When an individual hears something, sound waves enter the outer ear, are transmitted to the ear drum, and converted within the middle ear into mechanical vibrations that the inner ear uses to convert to electrical impulses that enter the brain (Smaldino et al., 2015).
I would add also, as someone with a slight hearing impairment, that listening can also be very kinesthetic and visual. When in the classroom or meeting room (either physical or virtual) I unintentionally tend to touch my keyboard or desk to feel the sincerity or authority of the tone of the speaker. I don’t realize I do it, it has become a habit. I’ll also closely monitor facial queues to understand the feeling behind the words whenever possible. I often ask for repetition, and ironically, I’m just as often taken as not understanding more because I’m British trying to understand American accents, rather than because I have a hearing impairment, hahaha.
So, let's think about the implications for audio in the work environment...
Since listening and hearing are critical to communicating the learning process, designers need to take great care and evaluation of how they deliver audio to a learning environment. As such, Smaldino et al. (2015) suggests five recommendations to ensure audiences are able to learn from audio resources (p.159):
- The volume of audio should be neither too high nor low. In either case, students may misunderstand the meaning of the audio and disengage or miss on a learning opportunity.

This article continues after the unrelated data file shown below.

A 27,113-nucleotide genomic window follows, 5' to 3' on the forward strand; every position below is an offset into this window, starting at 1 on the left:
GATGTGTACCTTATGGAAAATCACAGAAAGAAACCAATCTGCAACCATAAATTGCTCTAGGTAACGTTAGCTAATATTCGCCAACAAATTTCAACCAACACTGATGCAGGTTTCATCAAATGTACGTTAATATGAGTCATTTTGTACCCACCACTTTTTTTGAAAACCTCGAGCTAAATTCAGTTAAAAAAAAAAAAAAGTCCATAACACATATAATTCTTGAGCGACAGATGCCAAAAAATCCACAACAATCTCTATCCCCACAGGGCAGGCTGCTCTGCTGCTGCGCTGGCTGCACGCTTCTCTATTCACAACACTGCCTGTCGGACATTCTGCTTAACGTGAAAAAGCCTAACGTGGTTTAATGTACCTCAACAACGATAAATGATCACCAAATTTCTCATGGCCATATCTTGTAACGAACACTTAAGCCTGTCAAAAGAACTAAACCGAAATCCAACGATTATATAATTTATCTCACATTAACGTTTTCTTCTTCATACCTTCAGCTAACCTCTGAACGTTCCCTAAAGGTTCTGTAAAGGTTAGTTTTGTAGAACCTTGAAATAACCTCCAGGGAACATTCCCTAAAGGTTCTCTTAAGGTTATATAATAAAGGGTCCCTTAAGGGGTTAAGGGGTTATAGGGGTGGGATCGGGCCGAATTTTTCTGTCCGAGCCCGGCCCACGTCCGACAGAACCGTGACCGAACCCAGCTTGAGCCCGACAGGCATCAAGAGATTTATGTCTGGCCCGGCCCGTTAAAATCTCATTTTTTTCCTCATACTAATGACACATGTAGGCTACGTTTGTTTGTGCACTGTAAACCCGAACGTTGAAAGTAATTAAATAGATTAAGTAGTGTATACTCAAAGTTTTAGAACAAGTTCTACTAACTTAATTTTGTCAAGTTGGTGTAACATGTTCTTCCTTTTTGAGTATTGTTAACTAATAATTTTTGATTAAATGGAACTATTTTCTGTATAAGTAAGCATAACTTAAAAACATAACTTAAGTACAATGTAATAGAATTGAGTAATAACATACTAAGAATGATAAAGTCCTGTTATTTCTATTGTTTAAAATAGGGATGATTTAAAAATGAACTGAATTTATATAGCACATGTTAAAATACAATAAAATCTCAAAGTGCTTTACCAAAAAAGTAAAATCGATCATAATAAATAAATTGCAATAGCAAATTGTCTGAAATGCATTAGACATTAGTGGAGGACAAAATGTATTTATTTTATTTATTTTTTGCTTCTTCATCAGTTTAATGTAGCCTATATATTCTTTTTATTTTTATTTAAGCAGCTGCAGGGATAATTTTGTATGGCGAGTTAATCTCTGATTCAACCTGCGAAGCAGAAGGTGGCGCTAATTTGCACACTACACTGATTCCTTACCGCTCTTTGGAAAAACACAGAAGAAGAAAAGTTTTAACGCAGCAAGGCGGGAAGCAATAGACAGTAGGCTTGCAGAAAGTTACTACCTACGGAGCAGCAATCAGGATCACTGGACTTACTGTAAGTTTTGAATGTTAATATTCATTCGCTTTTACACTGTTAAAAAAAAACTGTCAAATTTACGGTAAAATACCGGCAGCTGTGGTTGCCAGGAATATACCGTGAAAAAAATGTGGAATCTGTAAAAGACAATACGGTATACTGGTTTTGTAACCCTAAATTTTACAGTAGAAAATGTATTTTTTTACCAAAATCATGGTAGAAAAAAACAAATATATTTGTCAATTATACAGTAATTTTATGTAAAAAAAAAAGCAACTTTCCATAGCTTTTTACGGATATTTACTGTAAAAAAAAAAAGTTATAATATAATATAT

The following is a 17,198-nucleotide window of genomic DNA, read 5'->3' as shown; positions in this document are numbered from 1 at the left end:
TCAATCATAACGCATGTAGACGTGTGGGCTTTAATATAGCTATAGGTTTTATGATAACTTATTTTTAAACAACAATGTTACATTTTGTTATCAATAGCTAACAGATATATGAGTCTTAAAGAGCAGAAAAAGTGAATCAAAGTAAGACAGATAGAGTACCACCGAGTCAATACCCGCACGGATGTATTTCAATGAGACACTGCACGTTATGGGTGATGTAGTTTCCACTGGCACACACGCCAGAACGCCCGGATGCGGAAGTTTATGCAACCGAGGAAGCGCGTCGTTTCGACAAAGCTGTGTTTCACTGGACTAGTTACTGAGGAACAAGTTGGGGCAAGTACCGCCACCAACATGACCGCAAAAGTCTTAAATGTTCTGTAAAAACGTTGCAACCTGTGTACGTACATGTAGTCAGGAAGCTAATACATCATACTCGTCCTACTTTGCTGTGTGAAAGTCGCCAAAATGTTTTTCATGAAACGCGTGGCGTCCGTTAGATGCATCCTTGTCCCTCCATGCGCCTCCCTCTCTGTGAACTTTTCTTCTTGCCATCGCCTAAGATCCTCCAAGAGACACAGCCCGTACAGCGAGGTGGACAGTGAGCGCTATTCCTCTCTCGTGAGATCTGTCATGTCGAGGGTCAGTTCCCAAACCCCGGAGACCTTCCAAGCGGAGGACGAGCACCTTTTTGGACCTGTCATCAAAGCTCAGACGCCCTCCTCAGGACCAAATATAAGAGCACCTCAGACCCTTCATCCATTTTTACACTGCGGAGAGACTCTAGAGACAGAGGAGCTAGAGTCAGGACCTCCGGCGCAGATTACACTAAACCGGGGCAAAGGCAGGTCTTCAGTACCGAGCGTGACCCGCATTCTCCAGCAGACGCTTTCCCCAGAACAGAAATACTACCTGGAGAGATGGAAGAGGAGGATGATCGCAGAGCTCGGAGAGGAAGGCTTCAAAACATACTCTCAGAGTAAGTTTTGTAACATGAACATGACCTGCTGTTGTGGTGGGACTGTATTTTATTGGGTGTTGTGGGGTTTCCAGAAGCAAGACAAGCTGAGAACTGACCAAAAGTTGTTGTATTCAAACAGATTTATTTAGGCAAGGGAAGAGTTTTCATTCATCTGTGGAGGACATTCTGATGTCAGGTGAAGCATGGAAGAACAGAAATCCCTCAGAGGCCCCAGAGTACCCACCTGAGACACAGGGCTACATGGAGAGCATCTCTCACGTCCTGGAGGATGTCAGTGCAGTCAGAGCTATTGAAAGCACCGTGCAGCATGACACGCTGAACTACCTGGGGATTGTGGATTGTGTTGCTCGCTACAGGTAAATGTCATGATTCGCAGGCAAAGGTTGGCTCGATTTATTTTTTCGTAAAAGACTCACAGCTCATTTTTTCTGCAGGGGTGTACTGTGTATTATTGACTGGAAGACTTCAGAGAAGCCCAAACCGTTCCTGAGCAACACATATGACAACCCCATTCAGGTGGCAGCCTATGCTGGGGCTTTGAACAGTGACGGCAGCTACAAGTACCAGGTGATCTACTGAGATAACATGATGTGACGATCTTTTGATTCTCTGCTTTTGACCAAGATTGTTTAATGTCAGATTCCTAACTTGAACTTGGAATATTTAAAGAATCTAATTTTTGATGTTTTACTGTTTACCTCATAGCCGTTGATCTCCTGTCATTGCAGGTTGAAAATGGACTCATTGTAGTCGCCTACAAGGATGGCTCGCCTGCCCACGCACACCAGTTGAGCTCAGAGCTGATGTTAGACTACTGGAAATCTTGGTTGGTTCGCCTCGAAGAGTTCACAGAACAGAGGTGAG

- Monotonous audio can trigger auditory fatigue, causing the brain to filter out what it doesn’t want or need.
- Individuals hear at varying levels, which should result in instructors accommodating needs individually.
- Listening skills levels are varied among individuals, and could affect the impact of an auditory event.
- Contextual backgrounds can affect the impact of an auditory lesson.
For me, this means that a work environment needs to be very intentional. Audio is a critical component, and not a sidekick for visual stimulation. Options should be varied for the listener. As an instructional designer- intentional audio queues should be added to the storyboard, just as much as the visual queues that one paints their learning events with. I’ve grown accustomed to not ever having the luxury of options and so rely again on visual and kinesthetic queues to supplement the audio experience- but it would be lovely to not have to.
Smaldino, S. E., Lowther, D. L., Russell, J. D., & Mimis, C. (2015). Instructional technology and media for learning (11th ed.). Upper Saddle River, NJ: Prentice Hall.